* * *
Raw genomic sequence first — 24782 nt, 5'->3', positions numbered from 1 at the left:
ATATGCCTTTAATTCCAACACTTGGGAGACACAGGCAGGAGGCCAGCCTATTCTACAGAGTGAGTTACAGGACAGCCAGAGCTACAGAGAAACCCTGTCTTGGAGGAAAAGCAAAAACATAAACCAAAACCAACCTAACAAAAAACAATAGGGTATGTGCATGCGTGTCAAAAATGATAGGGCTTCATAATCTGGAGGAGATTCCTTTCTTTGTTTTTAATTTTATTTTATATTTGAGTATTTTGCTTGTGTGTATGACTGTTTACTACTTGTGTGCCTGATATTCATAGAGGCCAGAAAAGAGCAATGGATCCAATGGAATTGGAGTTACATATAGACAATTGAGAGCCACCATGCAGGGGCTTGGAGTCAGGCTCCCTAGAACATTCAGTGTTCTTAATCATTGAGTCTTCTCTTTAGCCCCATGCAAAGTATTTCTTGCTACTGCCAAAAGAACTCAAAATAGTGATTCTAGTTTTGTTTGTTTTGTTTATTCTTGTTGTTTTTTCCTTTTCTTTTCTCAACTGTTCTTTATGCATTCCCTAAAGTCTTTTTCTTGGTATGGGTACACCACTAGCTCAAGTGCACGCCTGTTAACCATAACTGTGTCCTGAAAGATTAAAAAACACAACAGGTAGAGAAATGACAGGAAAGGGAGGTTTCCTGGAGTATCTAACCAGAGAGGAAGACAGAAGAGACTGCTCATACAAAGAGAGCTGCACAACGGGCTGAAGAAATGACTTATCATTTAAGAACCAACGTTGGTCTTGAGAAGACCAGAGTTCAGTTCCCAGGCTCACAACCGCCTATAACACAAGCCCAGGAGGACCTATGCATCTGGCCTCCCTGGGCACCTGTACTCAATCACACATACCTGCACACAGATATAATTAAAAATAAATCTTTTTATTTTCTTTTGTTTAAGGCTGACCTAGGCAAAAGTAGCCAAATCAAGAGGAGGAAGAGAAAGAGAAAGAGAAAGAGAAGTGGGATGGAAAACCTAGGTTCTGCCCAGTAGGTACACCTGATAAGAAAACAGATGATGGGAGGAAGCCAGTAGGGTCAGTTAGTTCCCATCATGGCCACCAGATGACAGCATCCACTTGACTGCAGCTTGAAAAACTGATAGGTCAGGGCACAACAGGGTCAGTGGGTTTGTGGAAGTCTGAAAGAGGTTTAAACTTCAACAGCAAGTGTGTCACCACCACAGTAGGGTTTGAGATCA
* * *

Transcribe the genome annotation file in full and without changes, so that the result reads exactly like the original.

Raw genomic sequence first — 24782 nt, 5'->3', positions numbered from 1 at the left:
ATATGCCTTTAATTCCAACACTTGGGAGACACAGGCAGGAGGCCAGCCTATTCTACAGAGTGAGTTACAGGACAGCCAGAGCTACAGAGAAACCCTGTCTTGGAGGAAAAGCAAAAACATAAACCAAAACCAACCTAACAAAAAACAATAGGGTATGTGCATGCGTGTCAAAAATGATAGGGCTTCATAATCTGGAGGAGATTCCTTTCTTTGTTTTTAATTTTATTTTATATTTGAGTATTTTGCTTGTGTGTATGACTGTTTACTACTTGTGTGCCTGATATTCATAGAGGCCAGAAAAGAGCAATGGATCCAATGGAATTGGAGTTACATATAGACAATTGAGAGCCACCATGCAGGGGCTTGGAGTCAGGCTCCCTAGAACATTCAGTGTTCTTAATCATTGAGTCTTCTCTTTAGCCCCATGCAAAGTATTTCTTGCTACTGCCAAAAGAACTCAAAATAGTGATTCTAGTTTTGTTTGTTTTGTTTATTCTTGTTGTTTTTTCCTTTTCTTTTCTCAACTGTTCTTTATGCATTCCCTAAAGTCTTTTTCTTGGTATGGGTACACCACTAGCTCAAGTGCACGCCTGTTAACCATAACTGTGTCCTGAAAGATTAAAAAACACAACAGGTAGAGAAATGACAGGAAAGGGAGGTTTCCTGGAGTATCTAACCAGAGAGGAAGACAGAAGAGACTGCTCATACAAAGAGAGCTGCACAACGGGCTGAAGAAATGACTTATCATTTAAGAACCAACGTTGGTCTTGAGAAGACCAGAGTTCAGTTCCCAGGCTCACAACCGCCTATAACACAAGCCCAGGAGGACCTATGCATCTGGCCTCCCTGGGCACCTGTACTCAATCACACATACCTGCACACAGATATAATTAAAAATAAATCTTTTTATTTTCTTTTGTTTAAGGCTGACCTAGGCAAAAGTAGCCAAATCAAGAGGAGGAAGAGAAAGAGAAAGAGAAAGAGAAGTGGGATGGAAAACCTAGGTTCTGCCCAGTAGGTACACCTGATAAGAAAACAGATGATGGGAGGAAGCCAGTAGGGTCAGTTAGTTCCCATCATGGCCACCAGATGACAGCATCCACTTGACTGCAGCTTGAAAAACTGATAGGTCAGGGCACAACAGGGTCAGTGGGTTTGTGGAAGTCTGAAAGAGGTTTAAACTTCAACAGCAAGTGTGTCACCACCACAGTAGGGTTTGAGATCA